I sort of agree, but then, do we have time to wait for the 'logical evolution of the science'? Most science is done by making observations that prove hypotheses. In this case there is a slight problem with this way of making science. Once the observations are indisputable, its a bit too late to change things.
I don't care whether you are pro or against climate change action, but at least you are being perfectly HONEST.
So that's right, it is about risk and how to deal with that risk. To me this analogy fits: you are on a fast road and there is limited visibility, you see some object on the road up ahead, and you know that if you swerve violently you might just swerve into some other car or a tree, or maybe just go off the road and bump and survive, or you could keep going and see whether the object turns out to be an old cardboard box or something less dangerous. The decision/problem is about how best to rationally handle the questions of the risks involved.
There are two common and really idiotic views on climate change:
(1) it is real and happening and undeniable and those who claim we aren't certain are asking for a 100% certainty whereas we are 99.9999% certain so to deny that is tantamount to questioning whether the world is flat or a sphere, and whilst it may be true that in some weird unpredictable way, climate change turns out to be benign, because anything is possible, the risk of planetary disaster, mass extinction, runaway greenhouse, etc. are simply too big and so we have to act, because by the time it happens, it'll be too late, so we MUST act
(2) there is a United Nations drive to create a grass roots political counter culture which will operate via NGOs as an alternative to national governments, for wealth redistribution from rich countries to poor countries, to halt population growth, to halt industrialisation, in some new mix of socialist world government, under the banner of "global justice" and "sustainability", and that movement is simply unelected, undemocratic, authoritarian, and nuts, and they are pushing climate change as "science" via the corrupt IPCC in order to beat everyone into accepting their new "reality"
Now I'm sure many people will think that (1) makes sense and (2) is the idiotic one, but here's what I think really makes sense:
The reason both views stink is because, they are both really about risk and the future, and nobody knows the future. I'm all for a world government, where any kid born anywhere gets the same great opportunities in life, but how do you get there? I'm all for protecting the environment, but there too there is always risk. For example, that TED talk by an ecologist who said that, back in the day, they knew, and all ecologists agreed, that to protect a grassland they had to change things, so they shot 10,000 elephants. And decades later they realised their model was totally wrong. THERE ARE NO GUARANTEES. Of course, people only act when they think they know the answer. Of course, decades of expertise can go into that answer. And it can still easily be wrong. To think otherwise is just overconfidence in a world of complex systems. More fool you.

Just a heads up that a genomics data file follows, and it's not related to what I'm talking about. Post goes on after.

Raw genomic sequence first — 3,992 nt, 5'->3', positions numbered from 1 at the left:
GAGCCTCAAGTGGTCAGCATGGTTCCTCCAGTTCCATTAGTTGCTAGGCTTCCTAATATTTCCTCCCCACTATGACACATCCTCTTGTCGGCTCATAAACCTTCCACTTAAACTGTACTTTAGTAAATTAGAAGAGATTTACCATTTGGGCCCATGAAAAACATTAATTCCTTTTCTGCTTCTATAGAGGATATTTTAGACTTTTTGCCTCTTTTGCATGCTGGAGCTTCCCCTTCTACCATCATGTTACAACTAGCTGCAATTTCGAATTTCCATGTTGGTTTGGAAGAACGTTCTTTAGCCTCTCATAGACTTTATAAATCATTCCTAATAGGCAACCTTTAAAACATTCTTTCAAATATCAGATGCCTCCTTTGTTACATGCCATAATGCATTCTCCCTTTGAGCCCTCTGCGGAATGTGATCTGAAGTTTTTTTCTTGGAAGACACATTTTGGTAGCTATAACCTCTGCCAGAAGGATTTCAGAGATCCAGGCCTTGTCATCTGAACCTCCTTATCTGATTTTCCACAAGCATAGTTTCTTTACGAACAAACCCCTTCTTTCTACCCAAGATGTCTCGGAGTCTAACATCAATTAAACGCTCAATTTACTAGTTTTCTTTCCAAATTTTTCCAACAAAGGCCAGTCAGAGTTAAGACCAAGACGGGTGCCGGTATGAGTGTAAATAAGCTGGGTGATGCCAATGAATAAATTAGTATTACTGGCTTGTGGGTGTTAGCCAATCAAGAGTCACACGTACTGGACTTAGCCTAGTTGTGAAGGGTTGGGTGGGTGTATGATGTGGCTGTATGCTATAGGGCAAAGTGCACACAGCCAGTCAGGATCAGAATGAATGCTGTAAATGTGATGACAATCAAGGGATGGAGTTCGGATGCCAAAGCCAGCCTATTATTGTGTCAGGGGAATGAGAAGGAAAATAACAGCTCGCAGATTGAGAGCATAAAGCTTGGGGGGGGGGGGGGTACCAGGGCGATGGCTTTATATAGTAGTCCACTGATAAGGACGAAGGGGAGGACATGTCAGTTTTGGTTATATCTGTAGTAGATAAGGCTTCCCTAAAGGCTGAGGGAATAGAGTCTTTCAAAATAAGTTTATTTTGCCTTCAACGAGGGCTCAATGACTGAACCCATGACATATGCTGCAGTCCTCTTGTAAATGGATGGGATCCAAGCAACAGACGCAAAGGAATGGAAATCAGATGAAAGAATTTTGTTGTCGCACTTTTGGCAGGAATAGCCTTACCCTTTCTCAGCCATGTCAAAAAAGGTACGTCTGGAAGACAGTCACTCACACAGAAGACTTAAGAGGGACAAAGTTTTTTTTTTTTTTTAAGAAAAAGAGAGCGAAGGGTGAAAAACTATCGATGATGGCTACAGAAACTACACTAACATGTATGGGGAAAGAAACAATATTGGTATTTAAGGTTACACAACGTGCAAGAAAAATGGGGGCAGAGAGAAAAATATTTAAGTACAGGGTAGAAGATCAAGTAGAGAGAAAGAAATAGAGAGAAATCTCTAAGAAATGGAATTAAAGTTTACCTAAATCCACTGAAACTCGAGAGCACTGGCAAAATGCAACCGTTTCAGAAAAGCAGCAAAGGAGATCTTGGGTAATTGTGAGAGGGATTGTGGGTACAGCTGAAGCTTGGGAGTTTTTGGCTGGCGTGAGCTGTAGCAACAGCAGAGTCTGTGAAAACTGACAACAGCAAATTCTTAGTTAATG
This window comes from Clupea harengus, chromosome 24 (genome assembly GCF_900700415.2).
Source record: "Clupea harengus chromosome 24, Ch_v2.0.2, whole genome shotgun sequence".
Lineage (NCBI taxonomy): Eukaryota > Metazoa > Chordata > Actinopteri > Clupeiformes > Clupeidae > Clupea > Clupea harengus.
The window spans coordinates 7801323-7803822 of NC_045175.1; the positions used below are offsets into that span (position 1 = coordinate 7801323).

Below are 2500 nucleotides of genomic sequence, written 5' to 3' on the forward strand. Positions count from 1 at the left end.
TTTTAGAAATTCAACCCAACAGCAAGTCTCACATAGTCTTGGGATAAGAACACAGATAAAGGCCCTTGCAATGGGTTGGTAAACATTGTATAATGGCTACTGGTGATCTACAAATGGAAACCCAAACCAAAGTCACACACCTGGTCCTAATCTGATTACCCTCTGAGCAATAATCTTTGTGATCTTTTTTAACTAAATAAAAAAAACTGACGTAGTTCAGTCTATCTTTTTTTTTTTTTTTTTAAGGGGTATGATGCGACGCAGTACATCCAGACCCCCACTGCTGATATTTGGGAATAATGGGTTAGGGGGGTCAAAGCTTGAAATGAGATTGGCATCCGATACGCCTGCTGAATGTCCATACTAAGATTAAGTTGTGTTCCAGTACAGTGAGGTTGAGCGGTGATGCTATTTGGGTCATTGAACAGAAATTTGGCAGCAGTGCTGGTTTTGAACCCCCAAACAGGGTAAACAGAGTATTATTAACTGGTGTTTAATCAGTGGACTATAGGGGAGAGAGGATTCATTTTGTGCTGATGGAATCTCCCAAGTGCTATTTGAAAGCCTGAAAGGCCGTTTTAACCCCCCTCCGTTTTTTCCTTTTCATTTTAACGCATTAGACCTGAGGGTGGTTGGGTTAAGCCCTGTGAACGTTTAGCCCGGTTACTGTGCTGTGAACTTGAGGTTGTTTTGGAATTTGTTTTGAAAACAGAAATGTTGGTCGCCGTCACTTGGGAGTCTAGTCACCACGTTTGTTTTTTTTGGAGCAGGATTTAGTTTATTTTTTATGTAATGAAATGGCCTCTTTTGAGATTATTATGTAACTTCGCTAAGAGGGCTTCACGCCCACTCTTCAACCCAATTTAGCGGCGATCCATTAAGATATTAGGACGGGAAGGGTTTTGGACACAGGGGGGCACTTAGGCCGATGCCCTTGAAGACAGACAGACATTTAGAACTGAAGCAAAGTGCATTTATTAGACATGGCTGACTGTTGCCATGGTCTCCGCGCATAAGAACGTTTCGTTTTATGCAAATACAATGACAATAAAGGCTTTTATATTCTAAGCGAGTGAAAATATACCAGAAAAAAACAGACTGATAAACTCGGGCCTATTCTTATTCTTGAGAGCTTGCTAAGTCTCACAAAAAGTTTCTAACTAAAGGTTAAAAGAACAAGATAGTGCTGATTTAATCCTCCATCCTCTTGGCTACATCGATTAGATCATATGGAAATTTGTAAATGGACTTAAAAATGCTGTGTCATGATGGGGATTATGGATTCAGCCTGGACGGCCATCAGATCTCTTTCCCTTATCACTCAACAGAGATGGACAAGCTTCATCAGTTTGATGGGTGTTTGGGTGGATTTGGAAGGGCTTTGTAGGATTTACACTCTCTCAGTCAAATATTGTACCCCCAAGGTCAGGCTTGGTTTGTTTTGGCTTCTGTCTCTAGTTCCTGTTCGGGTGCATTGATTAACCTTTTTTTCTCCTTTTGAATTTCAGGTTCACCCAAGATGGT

Remain open minded, to both ideas of global governance and to ecological change and to environmental damage and so on, and to economies, to education, to all the other human systems, and remain open minded about all these things, and then when thinking about risks, INCLUDE the risk of your established and accepted expert theory being wrong, include those risks and weigh up all those risks. Yes, welcome a global equal society, but also be sceptical about how to get there, the risks involved, after all, the current system is a product of people's past efforts, and you are not the first generation to suddenly grow some compassion. Likewise, look for risks to the environment, to societies, and so on, and climate change is one risk, but not the only one. Weigh up all the risks.